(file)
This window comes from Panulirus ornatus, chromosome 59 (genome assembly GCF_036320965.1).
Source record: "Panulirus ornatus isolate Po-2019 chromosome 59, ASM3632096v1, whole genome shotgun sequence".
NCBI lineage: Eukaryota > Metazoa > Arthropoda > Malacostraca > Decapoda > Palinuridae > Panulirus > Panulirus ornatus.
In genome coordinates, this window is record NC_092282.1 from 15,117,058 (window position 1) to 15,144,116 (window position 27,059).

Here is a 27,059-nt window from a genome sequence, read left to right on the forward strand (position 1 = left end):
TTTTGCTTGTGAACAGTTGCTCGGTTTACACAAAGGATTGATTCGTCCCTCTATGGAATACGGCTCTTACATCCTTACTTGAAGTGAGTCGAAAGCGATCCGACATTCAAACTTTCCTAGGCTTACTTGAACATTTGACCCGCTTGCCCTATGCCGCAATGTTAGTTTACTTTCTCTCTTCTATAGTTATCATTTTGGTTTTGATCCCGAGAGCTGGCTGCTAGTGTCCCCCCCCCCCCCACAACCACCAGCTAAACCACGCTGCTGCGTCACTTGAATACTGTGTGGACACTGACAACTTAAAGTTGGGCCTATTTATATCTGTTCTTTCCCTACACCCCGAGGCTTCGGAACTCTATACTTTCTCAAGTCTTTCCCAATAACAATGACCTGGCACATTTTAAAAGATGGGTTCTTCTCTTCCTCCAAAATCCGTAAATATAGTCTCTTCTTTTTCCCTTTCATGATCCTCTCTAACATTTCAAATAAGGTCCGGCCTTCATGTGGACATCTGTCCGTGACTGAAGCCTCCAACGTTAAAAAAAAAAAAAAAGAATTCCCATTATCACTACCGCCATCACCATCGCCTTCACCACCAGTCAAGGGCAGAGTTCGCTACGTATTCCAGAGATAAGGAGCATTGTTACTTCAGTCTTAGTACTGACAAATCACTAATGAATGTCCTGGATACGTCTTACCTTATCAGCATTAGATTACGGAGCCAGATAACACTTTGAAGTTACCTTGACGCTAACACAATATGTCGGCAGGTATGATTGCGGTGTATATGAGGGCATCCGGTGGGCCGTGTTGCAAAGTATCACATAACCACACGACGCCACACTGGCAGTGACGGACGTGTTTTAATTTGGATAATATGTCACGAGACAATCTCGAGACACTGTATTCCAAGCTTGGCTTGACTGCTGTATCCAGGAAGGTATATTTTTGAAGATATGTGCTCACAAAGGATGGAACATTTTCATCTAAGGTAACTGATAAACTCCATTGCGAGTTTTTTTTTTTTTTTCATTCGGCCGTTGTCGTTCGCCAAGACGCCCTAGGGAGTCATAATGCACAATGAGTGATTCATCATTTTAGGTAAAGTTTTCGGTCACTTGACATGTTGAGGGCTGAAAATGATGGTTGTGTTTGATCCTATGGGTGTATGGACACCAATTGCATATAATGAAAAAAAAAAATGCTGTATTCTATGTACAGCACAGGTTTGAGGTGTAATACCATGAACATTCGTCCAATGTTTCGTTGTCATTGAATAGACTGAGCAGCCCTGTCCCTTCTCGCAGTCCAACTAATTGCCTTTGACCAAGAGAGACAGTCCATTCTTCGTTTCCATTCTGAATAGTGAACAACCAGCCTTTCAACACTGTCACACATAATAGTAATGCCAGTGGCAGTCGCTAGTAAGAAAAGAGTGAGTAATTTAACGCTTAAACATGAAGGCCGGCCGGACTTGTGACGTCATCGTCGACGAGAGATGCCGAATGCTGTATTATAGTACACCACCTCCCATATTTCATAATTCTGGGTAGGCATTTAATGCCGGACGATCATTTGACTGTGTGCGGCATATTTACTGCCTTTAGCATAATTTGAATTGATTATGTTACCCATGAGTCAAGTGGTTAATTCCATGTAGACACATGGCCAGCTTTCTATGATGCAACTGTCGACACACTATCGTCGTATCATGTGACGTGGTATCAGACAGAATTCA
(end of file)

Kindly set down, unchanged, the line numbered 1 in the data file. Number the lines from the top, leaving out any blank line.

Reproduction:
This window comes from Panulirus ornatus, chromosome 59 (genome assembly GCF_036320965.1).